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Alan Diaz, Associated Press  

Boats pass by on the coast in the aftermath of Hurricane Iram in Big Pine Key on the Florida Keys. It could be months before residents of Texas and Florida can rebuild.

Community service organizations reach out

GLENS FALLS — Community organizations may be so focused on their own programs their staffs don’t know what else is available in the community.

The purpose of the first Community Resource Day held Wednesday at Cool Insuring Arena was to solve that problem by bringing together about 60 nonprofit groups from Warren, Washington and northern Saratoga counties. Fidelis Care sponsored the event.

Tyler Whitney, director of navigation services for Southern Adirondack independent Living, said the Intra-agency Council, SUNY Adirondack Community Hub, Washington County Action Angels and Fidelis Care joined forces on the project.

Whitney said a lot of the participating agencies are unfamiliar to the public and sometimes even to representatives from other agencies, as they do not have extensive marketing budgets.

“We’re getting a lot of positive feedback about the organizations that are here,” he said.

Ethan Brochu, office assistant for the Family Service Association of Glens Falls, explained the various services his organization offers, including helping people with rent, clothing and food. A special project the organization does is “Feet First.”

“We try to get kids shoes for the upcoming school year,” he said.

The organization will be conducting an “adopt a family” program the week of Oct. 9.

Brochu is new to his position, and he said the fair was a good opportunity for him to get familiar with the other agencies.

“It’s a great networking event,” he said.

Organizations were able to showcase new initiatives. For example, ECS Psychological Services was informing people it has had a South Glens Falls office open for about six months in addition to its offices in Saratoga Springs. ECS offers counseling for adolescents, children, adults, families and couples.

“Since we’re new to South Glens Falls, we’re making connections to see what’s up here,” said therapist Kellie Macura.

Stacey Barcomb, Washington County Care navigator, said the Alzheimer’s Disease Caregiver Support Initiative provides free assistance for caregivers who need a break and free radio bands for people at risk of wandering off.

“There is no financial requirement — just be in Washington or Warren County,” she said.

Kate Kotfila of Cambridge United Community Center said she found the fair helpful.

“Many of the groups have wonderful programs that either aren’t known or would be helpful to have a satellite location,” she said.

Warren County agrees to 'loan' for SUNY Adirondack culinary project

QUEENSBURY — Warren County leaders have agreed to “loan” up to $1 million to SUNY Adirondack so the college can create a new culinary arts center, but some county supervisors are getting concerned about increased funding requests from the college.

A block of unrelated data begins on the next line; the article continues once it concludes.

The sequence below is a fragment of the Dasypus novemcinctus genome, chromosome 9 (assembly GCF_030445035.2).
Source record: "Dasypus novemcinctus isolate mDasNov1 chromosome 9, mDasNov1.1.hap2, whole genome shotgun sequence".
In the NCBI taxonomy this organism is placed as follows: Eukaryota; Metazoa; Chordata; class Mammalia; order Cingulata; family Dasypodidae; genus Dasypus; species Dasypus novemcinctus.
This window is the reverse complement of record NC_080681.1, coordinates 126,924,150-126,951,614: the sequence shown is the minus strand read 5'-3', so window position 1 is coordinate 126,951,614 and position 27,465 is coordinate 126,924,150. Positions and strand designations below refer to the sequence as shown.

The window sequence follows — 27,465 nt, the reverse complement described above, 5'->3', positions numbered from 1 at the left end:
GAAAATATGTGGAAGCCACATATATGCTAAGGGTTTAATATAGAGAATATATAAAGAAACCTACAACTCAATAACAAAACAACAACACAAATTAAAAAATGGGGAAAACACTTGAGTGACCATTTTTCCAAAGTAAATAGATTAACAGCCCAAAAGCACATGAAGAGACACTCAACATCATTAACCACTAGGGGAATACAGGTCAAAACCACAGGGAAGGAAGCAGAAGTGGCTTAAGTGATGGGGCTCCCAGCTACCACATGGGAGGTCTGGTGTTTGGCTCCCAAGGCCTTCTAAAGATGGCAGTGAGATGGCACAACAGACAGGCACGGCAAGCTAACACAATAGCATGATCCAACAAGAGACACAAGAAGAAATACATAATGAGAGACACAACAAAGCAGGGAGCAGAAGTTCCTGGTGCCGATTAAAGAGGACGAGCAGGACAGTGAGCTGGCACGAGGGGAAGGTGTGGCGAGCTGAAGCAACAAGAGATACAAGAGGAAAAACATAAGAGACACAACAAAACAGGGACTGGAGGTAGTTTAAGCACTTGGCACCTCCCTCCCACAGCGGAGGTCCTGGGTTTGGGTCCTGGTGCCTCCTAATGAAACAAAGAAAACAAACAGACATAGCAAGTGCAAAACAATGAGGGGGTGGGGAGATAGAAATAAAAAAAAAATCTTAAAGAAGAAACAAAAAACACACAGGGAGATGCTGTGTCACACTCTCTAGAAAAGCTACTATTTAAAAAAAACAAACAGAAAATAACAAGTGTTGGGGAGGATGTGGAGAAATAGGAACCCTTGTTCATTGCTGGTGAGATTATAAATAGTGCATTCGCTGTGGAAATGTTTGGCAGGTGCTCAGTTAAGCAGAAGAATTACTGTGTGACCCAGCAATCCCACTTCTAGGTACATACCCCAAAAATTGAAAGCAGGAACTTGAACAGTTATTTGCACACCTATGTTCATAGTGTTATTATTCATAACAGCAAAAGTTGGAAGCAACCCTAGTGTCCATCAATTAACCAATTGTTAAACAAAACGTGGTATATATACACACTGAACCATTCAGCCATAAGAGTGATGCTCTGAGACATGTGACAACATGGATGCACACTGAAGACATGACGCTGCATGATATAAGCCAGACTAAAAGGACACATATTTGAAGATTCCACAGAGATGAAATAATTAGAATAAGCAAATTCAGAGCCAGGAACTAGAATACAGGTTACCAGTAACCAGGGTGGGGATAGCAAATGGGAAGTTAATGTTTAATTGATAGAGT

The county board’s Finance Committee agreed Tuesday to advance the college money to create the new culinary center, which will be built at an undetermined site in Glens Falls, with the understanding the college repay the funds when it receives a $1 million grant pledged by the state.

SUNY Adirondack President Kristine Duffy told county supervisors late last month the college cannot take on debt, so it needs to find a funding source to get the project going. The Board of Supervisors had the county attorney’s office and treasurer review the proposal, and both offices found the arrangement was feasible.

First Assistant County Attorney Mary Elizabeth Kissane told supervisors the county can’t legally loan money to the college, but can instead call the funding a “sponsorship” that will be paid back. She said the county undertook a similar arrangement with SUNY Adirondack in 2007 for a different project.

County Treasurer Michael Swan said the county would not advance $1 million, but would pay bills for the work as they come in, with the college paying the money back when grant funding comes in.

The full Board of Supervisors will consider the funding request at its meeting Friday. Some supervisors expressed concern about the possibility state funding will fall through, as the county is awaiting state reimbursement for a number of projects that go back several years.

“What if they don’t get the grant?” Lake George Supervisor Dennis Dickinson asked.

“Then we are out $1 million,” Swan responded.

The money will come from the county’s fund balance.

Although supervisors approved the arrangement, some expressed concern about continued requests for money from college leaders.

College leaders asked last week for more operational funding from Warren and Washington counties, a request that is pending. The two counties have contributed nearly $8 million in support for the college’s recent project to put in nursing, science, technology, engineering and math facilities.

Lake Luzerne Supervisor Gene Merlino said he supports the college’s mission.

But, he asked, “When are we going to stop? It’s put a lot on our taxpayers in Warren County.”